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Keywords:

  • Cavitation;
  • cryo-analytical microscopy;
  • embolism;
  • root pressure;
  • transpiration;
  • vessel refilling;
  • xylem vessel embolisms;
  • Zea mays L. (maize)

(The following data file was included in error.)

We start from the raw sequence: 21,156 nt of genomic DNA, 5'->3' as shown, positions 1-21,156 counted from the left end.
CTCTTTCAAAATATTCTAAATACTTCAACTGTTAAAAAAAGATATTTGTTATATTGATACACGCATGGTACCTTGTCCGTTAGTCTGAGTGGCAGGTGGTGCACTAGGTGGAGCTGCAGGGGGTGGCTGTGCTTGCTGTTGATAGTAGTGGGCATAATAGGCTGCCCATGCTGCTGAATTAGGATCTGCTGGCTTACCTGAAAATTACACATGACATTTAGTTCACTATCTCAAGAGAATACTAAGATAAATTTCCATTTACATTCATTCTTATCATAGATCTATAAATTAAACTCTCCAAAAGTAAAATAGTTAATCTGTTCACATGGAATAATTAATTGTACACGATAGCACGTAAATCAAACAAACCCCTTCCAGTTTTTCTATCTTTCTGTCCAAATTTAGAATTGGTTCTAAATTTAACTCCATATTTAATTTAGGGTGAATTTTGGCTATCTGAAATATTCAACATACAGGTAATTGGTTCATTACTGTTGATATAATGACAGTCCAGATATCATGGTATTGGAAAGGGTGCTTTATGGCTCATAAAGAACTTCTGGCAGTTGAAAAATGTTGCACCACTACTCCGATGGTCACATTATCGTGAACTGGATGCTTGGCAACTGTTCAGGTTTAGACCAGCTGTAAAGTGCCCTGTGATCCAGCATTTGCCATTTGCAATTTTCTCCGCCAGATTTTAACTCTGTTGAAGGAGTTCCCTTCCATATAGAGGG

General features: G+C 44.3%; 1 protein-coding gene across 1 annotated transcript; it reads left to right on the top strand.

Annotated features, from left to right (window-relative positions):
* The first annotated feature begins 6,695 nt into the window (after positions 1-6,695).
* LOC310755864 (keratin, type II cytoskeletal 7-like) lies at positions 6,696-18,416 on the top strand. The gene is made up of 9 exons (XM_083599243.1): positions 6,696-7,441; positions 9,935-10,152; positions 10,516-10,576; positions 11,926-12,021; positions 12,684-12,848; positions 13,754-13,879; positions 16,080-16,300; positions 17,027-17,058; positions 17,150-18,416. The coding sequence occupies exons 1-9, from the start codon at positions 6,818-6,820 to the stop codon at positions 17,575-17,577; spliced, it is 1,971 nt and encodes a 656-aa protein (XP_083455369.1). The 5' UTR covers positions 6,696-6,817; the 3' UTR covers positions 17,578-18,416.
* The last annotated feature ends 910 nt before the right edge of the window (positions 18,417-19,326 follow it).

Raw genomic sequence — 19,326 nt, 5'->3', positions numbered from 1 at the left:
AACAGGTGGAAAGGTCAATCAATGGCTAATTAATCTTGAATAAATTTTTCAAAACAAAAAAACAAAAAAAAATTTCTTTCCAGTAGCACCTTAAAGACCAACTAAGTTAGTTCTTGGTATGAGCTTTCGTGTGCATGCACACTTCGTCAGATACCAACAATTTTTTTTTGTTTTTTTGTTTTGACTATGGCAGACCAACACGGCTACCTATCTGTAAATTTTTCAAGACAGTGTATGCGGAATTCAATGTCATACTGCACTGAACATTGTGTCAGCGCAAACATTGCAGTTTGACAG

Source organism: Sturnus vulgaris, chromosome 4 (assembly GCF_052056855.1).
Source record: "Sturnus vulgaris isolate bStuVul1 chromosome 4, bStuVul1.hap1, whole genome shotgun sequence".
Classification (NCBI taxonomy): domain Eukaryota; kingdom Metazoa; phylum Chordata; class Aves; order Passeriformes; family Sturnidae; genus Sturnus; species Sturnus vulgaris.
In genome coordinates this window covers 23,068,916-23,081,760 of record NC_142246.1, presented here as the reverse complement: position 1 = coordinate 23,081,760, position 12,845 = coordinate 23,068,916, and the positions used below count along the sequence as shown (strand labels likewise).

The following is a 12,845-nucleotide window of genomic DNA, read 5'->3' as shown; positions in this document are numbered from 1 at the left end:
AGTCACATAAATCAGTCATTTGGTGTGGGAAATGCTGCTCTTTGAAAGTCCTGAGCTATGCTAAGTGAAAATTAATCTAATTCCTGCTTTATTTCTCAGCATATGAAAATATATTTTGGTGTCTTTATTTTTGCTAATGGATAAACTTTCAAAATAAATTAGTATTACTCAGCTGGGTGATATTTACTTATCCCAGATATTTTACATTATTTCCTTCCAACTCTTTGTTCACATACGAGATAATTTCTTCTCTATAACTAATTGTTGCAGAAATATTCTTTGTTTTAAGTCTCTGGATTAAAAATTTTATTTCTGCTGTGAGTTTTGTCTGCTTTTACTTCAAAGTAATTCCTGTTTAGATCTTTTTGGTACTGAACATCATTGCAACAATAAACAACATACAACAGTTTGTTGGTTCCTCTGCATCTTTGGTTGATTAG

Embolisms in the vessels of maize axile roots of different types were observed directly after rapid freezing of intact, functioning roots in the field, by cryo-scanning electron microscopy. Quantification of the degree of embolization in each root was made by counting empty and full vessels of both the late and early metaxylem (LMX & EMX), and expressed as percent embolized vessels of the LMX, and %EMX poles containing embolized vessels. Contents of the connecting xylem (CX) at branch root junctions, and of xylem in branch roots were observed also, but not systematically quantified. Records of % embolized vessels were made from dawn to dusk on summer days in Ottawa under moderate irradiance, and in Canberra under high irradiance. Measurements in Canberra were supported by estimates of irradiance, of stomatal conductance, and of chamber balance pressure of bagged and unbagged leaves. Soon after sunrise embolisms appeared in all types of vessel, at balance pressures c. 300–400 kPa, and increased rapidly with increasing irradiance. During the middle of the day % embolized vessels reached a maximum (LMX ≈70% in Ottawa, and ≈80% in Canberra). At all times the EMX vessels were less embolized. The midday maximum was brief in Ottawa, and % embolized vessels fell to a low value during the afternoon. In Canberra the maximum was prolonged into late afternoon. By dusk nearly all vessels were once again filled with sap. The balance pressures measured during vessel refilling in Canberra ranged from 500 kPa to 1200 kPa. At all times of the day sap was seen entering some embolized vessels. Almost all were refilling by mid- to late-afternoon. Such refilling was especially frequent at junctions of branch roots with the axile roots. X-ray microanalysis of the sap entering the vessels, and of the liquid filling or partly filling vessels, showed the concentration of mineral solutes present in the sap was below the threshold of detection (≈12 mM). These results are discussed in relation to current opinions about embolisms and vessel refilling.